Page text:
Boeing: China Will Need 5,000 New Planes by 2030

Air travel in China is booming, prompting Boeing to increase its forecast.

Boeing estimates that China will need 5,000 new planes worth $600 billion by 2030, as growing wealth among the middle class triggers an air-travel boom.

Randy Tinseth, vice president of marketing for Boeing's commercial airplane division, said the company has revised up its expectations from last year, when it predicted China would need 4,330 new planes by 2029.

Tinseth told reporters in Beijing the upgrade comes after the company enjoyed "a better year" than expected in China and also reflects greater demand for air travel among Chinese.

"Sustained strong economic growth, growing trade activities, increasing personal wealth and income, as well continued market liberalization will be the driving forces in shaping China's air travel market," he said.

"But also, especially as we look at the international, we see an opportunity for the Chinese carriers to grow their market share."

Boeing predicts that over the next 20 years, Chinese airlines' fleet of planes will increase from the current 1,750 to 5,930.

Of the new planes, 16% will be replacements for aging aircraft and 84% extra purchases, Tinseth said.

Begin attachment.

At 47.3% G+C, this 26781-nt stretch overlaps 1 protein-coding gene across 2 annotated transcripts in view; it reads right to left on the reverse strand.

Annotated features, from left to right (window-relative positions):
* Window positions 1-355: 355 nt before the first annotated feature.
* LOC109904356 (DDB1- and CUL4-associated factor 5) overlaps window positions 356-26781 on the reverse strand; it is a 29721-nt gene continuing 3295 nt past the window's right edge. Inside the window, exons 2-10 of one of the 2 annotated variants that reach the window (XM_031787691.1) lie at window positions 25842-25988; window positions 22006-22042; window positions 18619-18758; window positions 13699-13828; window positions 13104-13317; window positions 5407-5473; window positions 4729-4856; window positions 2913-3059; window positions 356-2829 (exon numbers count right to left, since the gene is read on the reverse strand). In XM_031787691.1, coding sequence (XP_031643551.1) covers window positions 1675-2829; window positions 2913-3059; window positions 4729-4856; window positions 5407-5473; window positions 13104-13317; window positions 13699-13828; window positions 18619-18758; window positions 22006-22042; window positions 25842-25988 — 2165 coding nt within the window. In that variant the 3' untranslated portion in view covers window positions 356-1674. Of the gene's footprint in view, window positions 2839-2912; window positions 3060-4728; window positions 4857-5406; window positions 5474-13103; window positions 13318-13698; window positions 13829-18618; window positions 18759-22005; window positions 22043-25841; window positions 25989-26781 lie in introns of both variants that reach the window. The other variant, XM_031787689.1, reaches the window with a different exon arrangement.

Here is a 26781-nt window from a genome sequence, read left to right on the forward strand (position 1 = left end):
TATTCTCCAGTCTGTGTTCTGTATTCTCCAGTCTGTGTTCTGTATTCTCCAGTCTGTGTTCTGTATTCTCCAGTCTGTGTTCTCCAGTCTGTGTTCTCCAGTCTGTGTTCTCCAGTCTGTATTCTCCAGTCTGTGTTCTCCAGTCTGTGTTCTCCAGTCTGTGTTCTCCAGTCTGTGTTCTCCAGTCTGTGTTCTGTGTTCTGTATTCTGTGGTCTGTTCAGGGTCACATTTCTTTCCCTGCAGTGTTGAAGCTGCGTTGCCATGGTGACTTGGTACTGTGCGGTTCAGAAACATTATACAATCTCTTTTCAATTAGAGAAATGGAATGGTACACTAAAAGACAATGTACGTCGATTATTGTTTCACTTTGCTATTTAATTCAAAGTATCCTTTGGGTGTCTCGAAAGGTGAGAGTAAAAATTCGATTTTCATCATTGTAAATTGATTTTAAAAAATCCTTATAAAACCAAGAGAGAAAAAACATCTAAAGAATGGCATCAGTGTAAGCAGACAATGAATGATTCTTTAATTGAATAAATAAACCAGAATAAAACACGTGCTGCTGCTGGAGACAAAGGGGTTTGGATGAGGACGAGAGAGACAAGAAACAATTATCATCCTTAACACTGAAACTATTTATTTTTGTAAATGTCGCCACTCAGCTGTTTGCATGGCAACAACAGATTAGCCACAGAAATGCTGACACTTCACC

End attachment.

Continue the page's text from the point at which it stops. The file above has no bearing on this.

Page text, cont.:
China's air travel is booming. A total of 267 million air-passenger trips were recorded in the country in 2010, up 15.8% from the previous year, official figures show.

"We are becoming more Asia-centric," said Tinseth. "For the first time last year, the North American travel market was surpassed by travel within the Asia-Pacific [region)] ...

"China will account for more than 40% of demand in the Asia Pacific" over the next 20 years, he added.

He said Boeing has no plans to set up an assembly factory in China, unlike its European rival Airbus, which already operates a plant for A320 planes in the northern city of Tianjin.

Tinseth said Boeing aims to maintain its 51% to 52% share of the Chinese market.

But the planned launch of the China-made C919 commercial plane in 2016 could make this difficult, as it will compete directly with the Boeing 737 and Airbus 320.

Copyright Agence France-Presse, 2011

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